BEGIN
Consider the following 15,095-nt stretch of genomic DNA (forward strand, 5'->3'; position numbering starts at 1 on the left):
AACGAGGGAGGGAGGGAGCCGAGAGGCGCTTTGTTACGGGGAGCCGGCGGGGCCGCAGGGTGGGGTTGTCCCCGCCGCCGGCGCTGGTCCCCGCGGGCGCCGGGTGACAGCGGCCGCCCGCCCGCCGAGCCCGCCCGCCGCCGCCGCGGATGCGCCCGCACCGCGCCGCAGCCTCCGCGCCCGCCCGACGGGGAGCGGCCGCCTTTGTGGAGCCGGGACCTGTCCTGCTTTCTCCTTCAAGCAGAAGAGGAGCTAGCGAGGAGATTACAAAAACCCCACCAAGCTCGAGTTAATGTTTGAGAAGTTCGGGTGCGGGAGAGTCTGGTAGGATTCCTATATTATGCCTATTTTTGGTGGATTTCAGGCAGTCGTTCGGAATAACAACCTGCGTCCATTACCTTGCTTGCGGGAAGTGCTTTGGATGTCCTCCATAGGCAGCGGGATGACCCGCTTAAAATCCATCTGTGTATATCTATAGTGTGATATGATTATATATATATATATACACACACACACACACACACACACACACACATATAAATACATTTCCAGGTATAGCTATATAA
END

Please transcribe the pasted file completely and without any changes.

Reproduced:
Consider the following 15,095-nt stretch of genomic DNA (forward strand, 5'->3'; position numbering starts at 1 on the left):
AACGAGGGAGGGAGGGAGCCGAGAGGCGCTTTGTTACGGGGAGCCGGCGGGGCCGCAGGGTGGGGTTGTCCCCGCCGCCGGCGCTGGTCCCCGCGGGCGCCGGGTGACAGCGGCCGCCCGCCCGCCGAGCCCGCCCGCCGCCGCCGCGGATGCGCCCGCACCGCGCCGCAGCCTCCGCGCCCGCCCGACGGGGAGCGGCCGCCTTTGTGGAGCCGGGACCTGTCCTGCTTTCTCCTTCAAGCAGAAGAGGAGCTAGCGAGGAGATTACAAAAACCCCACCAAGCTCGAGTTAATGTTTGAGAAGTTCGGGTGCGGGAGAGTCTGGTAGGATTCCTATATTATGCCTATTTTTGGTGGATTTCAGGCAGTCGTTCGGAATAACAACCTGCGTCCATTACCTTGCTTGCGGGAAGTGCTTTGGATGTCCTCCATAGGCAGCGGGATGACCCGCTTAAAATCCATCTGTGTATATCTATAGTGTGATATGATTATATATATATATATACACACACACACACACACACACACACACACATATAAATACATTTCCAGGTATAGCTATATAA